Just when I thought I had caused some permanent damage to my precious little sleep monster, I’d find her giggling and beaming at me the next morning.
She seemed, dare I say it, happy! There were definitely no hard feelings. After just a few days of sleep training, everyone in the Noob household was already displaying signs of true, restful sleep.
Preparing for the Progressive-Waiting Approach (commonly known as Cry it Out)
- For the first few days, pick a starting bedtime that is no earlier than the usual time your child falls asleep. It’s ok for bedtime to be a little later than his usual bedtime. Moving this start time later will help him fall asleep more quickly, but don’t move back his wake up time.
- Put your child into the crib or bed awake, in the place you want him to be sleeping. No rocking, swinging, etc. He should fall asleep under the same circumstances that he will wake normally during the night.
- When he cries or calls for you at bedtime or upon waking up at night, check him briefly at increasing intervals (see chart below for guidelines, but you can adjust the minutes to your own comfort level). Do not spend more than one or two minutes with him when you check in. Your job is to reassure him, not to help him stop crying or fall asleep. You may replace a fallen blanket or toy, but only once.
Number of Minutes to Wait Before Responding To Your Child
Day 1 – 3 min (1st wait); 5 min (2nd wait); 10 min (3rd wait); 10 min (subsequent waits)
Day 2 – 5 min; 10 min; 12 min; 12 min (subsequent waits)
Day 3 – 10 min; 12 min; 15 min; 15 min (subsequent waits)
Day 4 – 12 min; 15 min; 17 min; 17 min (subsequent waits)
Day 5 – 15 min; 17 min; 20 min; 20 min (subsequent waits)
Day 6 – 17 min; 20 min; 25 min; 25 min (subsequent waits)
Day 7 – 20 min; 25 min; 30 min; 30 min (subsequent waits)
- When you reach the maximum number of minutes to wait for a night, continue to leave the room for the same interval – no longer – until your child falls asleep while you are out of the room.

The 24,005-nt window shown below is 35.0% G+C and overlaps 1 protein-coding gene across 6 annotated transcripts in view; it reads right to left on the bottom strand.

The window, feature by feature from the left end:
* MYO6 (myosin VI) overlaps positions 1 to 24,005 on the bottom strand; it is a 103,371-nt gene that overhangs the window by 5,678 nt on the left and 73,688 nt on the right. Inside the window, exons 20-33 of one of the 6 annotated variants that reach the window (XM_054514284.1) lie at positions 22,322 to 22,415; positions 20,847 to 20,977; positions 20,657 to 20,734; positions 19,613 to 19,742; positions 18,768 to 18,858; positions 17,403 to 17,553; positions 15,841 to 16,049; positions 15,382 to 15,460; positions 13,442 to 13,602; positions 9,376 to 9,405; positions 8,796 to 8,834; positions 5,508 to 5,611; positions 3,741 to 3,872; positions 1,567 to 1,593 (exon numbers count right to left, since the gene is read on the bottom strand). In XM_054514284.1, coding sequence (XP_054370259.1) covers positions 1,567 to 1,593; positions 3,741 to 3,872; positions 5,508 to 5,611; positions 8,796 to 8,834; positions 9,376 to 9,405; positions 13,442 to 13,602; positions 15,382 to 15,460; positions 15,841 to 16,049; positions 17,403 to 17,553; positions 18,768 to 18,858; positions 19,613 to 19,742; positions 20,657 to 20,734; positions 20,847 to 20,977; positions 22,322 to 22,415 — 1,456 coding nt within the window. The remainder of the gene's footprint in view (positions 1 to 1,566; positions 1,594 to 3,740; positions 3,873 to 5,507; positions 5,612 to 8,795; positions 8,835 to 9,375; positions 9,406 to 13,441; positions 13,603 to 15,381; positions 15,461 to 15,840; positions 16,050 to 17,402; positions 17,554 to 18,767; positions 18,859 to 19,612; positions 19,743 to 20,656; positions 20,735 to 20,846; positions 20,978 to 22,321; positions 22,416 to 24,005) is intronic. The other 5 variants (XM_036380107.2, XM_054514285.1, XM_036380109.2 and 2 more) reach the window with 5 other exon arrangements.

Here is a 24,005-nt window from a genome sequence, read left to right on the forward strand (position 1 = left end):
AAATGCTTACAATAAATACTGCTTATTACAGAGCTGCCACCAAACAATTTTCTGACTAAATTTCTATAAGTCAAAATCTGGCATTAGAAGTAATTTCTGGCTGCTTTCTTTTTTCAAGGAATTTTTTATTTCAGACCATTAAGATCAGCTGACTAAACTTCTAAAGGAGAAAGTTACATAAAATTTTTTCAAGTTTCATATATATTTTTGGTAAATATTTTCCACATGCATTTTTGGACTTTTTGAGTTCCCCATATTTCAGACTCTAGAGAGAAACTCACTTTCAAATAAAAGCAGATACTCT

- I grant you permission at this point to curl into fetal position and curse like a dirty sailor.
- Dr. Ferber says that by the 3rd or 4th day, your child “will most likely be sleeping very well. If further work is necessary, continue following the chart down to day 7.” If there is still improvement after that, continue by adding a minute to each interval on successive days. *If things are not improving or are getting worse, you may have to rethink your approach.* He discusses alternatives in another section.
- If your child wakes during the night, restart the schedule from the first waiting time and work up to the maximum.
- Continue this routine after each waking until a time in the morning (usually 5 or 6 am) after which it is unlikely your child will fall back asleep. Do not let him go right back to sleep in another room. If he’s still asleep at his usual waking time in the morning, wake him up.
- Naptime: Use the same waiting schedule for naps, but if your child hasn’t fallen asleep after half an hour, or if he is awake again and calling or crying vigorously, end the nap. He may fall asleep on his own in another room, which is fine initially, as long as he does it by himself without the associations you are trying to break. However, don’t let the amount of napping time increase to make up for the sleep he lost at night. Also, don’t let naps run so late (past 4 pm) that they will interfere with falling asleep at night.
- Keep a record: Follow your schedule carefully, and chart your child’s sleep patterns in detail. This is a great way for you to visually see the progress when you feel like everything is shit. Seriously.
This was just an excerpt from Dr. Richard Ferber’s book, Solve Your Child’s Sleep Problems. If you have an older child who sleeps in a bed, or if your baby sleeps with you, refer to the book for more detailed solutions. I hope this brief, but-not-so-brief, guide helps you as you start sleep training your noob.